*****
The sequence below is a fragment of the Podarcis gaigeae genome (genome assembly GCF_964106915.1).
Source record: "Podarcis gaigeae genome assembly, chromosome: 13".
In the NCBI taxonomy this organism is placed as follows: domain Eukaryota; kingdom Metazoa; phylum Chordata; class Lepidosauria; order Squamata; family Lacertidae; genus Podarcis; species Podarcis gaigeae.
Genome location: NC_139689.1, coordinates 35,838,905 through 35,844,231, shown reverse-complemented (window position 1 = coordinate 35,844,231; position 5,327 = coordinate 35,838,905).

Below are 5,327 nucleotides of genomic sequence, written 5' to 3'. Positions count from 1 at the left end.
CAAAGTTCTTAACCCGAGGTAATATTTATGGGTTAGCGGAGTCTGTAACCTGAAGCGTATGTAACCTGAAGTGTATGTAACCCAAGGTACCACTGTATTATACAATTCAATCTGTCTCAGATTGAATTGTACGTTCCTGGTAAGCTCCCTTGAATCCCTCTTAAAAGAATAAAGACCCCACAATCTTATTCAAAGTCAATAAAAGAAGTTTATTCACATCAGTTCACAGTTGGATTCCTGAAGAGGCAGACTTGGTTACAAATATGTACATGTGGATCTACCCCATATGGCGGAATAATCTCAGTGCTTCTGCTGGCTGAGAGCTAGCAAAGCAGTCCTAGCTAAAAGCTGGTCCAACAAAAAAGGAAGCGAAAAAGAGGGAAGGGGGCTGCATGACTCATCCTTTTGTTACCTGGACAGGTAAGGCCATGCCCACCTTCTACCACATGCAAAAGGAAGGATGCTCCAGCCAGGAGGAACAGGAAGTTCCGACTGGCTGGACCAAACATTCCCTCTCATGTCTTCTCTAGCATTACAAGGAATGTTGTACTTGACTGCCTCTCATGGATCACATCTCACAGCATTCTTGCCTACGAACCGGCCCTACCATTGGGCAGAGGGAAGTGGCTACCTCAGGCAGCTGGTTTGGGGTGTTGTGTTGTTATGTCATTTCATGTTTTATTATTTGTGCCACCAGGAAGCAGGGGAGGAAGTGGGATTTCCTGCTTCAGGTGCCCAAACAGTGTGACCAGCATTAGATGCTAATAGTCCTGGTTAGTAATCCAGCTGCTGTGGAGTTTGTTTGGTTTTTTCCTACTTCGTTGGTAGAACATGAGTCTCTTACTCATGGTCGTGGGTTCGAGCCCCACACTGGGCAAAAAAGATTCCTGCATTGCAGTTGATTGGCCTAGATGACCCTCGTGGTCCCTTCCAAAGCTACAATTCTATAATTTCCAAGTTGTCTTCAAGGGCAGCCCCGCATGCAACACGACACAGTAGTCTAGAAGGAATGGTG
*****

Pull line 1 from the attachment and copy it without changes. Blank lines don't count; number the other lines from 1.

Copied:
The sequence below is a fragment of the Podarcis gaigeae genome (genome assembly GCF_964106915.1).